The Global Fund sees community responses as an array of responses closely linked with the formal health system to fully self-directed. Some types of community response are increasingly accepted by ministries (left hand side) whilst others (right hand side) are not necessarily recognised as health-related interventions.

They are not always incorporated in national health or disease plans. Indeed, at times, they may be seen by the health sector as antagonistic, because they can challenge what national programs are doing or not doing. This includes community based monitoring and feedback mechanisms that help improve quality and responsiveness of services. Nonetheless, there is growing recognition that these responses make an important contribution to better health

“Top-down” approaches to monitoring focus on macro level targets and financial accountability and are inadequate to highlight local realities in communities and remain slow in responding to needs of individuals within those communities.  CBM extracts essential information which quantitative monitoring cannot. It determines the quality and suitability of services delivered with the consideration of local realities and highlights barriers to accessing services.

The Global Fund’s working definition of CBM is “A process by which service users or local communities gather and use information on service provision or information on local conditions impacting on effective service provision, in order to improve the responsiveness, equity and quality of services and hold service providers to account. CBM can be general (e.g. range of health services at community level), or disease specific (e.g. monitoring availability of long-lasting insecticide-treated nets), or even sub-programme specific (e.g. quality of specific service for adolescent girls).”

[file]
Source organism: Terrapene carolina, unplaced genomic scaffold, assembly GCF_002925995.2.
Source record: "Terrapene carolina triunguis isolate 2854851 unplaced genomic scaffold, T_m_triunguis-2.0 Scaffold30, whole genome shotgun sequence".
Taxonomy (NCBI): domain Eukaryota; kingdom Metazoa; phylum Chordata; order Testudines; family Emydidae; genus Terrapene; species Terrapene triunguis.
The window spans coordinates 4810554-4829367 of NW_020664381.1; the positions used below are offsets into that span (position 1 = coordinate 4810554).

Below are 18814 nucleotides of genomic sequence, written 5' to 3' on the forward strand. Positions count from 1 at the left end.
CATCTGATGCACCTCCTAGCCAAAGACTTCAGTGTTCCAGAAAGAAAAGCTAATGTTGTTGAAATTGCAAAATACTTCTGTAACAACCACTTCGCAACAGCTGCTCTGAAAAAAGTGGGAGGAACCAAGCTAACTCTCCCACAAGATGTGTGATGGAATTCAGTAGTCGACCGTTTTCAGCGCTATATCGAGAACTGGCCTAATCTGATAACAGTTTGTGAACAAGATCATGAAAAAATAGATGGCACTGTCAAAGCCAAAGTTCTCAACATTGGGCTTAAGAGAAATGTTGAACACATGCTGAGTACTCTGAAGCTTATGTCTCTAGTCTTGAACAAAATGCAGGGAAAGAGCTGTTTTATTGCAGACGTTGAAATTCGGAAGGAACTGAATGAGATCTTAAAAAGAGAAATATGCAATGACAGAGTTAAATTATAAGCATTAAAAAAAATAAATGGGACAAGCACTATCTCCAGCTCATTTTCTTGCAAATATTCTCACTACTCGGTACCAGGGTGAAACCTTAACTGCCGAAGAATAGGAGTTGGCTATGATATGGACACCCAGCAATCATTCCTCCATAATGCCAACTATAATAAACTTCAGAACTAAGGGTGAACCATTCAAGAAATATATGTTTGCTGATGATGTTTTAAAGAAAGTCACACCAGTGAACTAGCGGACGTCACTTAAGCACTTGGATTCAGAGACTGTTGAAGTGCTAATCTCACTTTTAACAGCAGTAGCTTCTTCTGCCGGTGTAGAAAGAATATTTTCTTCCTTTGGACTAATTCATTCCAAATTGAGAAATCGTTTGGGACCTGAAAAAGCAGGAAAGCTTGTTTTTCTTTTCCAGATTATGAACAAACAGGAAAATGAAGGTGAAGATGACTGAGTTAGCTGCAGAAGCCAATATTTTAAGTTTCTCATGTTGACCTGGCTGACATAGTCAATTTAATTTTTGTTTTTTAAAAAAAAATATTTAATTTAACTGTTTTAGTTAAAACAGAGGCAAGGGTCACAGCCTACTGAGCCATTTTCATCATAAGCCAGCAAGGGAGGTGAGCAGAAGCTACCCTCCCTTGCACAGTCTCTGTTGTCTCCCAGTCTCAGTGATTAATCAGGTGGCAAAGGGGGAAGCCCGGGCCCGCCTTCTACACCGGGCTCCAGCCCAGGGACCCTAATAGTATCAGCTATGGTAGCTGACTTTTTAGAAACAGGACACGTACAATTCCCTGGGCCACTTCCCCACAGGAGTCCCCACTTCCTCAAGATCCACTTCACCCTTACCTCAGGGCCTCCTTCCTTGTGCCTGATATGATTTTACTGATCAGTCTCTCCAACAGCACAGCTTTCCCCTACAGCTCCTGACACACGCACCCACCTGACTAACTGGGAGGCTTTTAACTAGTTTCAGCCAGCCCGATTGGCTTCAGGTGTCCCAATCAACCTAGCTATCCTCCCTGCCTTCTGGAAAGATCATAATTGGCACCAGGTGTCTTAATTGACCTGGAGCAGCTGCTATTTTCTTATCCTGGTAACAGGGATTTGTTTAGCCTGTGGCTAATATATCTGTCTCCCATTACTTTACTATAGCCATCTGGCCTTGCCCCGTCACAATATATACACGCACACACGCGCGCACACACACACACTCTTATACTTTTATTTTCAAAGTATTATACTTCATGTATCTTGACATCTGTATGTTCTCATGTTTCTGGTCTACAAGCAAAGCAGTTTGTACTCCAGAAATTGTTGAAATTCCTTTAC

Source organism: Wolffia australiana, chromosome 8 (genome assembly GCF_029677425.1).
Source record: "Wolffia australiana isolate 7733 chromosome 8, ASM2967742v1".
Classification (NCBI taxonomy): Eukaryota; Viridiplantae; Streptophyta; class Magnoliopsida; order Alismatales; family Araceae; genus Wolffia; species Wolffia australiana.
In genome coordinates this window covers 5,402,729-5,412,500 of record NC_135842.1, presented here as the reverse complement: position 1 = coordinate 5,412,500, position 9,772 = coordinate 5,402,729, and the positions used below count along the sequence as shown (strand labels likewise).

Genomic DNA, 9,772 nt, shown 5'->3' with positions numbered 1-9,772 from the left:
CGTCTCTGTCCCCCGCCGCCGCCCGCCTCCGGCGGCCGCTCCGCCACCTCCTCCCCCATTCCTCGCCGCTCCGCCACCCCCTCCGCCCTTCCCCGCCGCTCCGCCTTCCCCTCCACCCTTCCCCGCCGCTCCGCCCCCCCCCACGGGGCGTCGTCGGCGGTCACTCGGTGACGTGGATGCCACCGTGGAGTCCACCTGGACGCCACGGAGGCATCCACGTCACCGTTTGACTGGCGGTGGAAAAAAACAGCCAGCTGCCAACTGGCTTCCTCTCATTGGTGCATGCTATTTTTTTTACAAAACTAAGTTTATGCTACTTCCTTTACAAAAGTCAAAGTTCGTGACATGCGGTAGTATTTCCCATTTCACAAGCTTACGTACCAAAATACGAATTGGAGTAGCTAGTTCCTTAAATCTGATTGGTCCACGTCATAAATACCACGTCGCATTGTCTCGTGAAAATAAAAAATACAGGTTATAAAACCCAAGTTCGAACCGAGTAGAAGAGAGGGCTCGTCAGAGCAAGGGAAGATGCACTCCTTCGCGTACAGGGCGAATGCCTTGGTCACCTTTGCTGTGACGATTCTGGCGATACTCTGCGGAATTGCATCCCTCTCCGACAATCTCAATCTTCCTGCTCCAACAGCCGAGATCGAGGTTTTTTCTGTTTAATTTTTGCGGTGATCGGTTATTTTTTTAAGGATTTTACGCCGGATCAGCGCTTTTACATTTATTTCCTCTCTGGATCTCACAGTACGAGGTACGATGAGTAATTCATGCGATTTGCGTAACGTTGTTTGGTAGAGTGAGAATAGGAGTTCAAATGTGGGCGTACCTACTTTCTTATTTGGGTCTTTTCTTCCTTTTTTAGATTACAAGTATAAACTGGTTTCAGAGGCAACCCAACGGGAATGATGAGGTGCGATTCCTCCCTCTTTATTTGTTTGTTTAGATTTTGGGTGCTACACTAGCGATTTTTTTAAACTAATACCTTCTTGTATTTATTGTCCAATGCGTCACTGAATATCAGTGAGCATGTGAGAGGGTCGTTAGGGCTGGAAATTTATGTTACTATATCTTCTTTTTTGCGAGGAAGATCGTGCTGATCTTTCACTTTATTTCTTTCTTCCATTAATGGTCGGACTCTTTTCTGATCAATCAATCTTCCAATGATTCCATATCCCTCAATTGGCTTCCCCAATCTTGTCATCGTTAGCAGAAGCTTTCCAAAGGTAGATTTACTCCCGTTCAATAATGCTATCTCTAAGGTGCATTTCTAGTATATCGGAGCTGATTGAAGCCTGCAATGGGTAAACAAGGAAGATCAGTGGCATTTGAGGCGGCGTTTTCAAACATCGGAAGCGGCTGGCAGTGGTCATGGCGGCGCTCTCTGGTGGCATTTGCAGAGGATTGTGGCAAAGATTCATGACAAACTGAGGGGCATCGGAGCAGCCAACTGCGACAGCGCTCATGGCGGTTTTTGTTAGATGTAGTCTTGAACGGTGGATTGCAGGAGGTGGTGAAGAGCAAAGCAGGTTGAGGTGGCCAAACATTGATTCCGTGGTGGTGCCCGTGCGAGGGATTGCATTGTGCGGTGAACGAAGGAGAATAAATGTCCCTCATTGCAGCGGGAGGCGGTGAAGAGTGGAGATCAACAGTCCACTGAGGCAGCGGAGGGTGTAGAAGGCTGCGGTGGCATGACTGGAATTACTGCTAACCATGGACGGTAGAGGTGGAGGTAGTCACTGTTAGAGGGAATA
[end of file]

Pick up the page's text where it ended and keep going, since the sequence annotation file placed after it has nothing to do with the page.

(Slide 8): Four models of community monitoring (identified by the London School of Economics):

  • Downward accountability (e.g. complaint-handling or suggestion systems)
  • Citizens as Service Delivery Watchdogs (e.g. reporting stock-outs of essential drugs). Examples include International Treatment Preparedness Coalition (ITPC) West Africa Treatment observatories to gather information around the treatment cascade for key and vulnerable populations and Y+ where young people developed a scorecard and shared results with health care providers in a non-threatening way).
  • Local Health Governance Mechanisms (e.g. Local Health Councils).
  • Social Audit (e.g. comprehensive approach, incorporating a variety of tools and processes)

See slide 10 and 11 for key principles related to CBM.

Under the Community Rights and Gender Strategic Initiative (CRG SI) organisations are eligible to apply for technical assistance (TA) for CBM. The TA support should be intended for holding consultations on sharing best practices for community monitoring, strategy development for community monitoring looking at various feedback mechanisms for CBM. Capacity building, advocacy and implementation of activities are not eligible for TA where CBM is concerned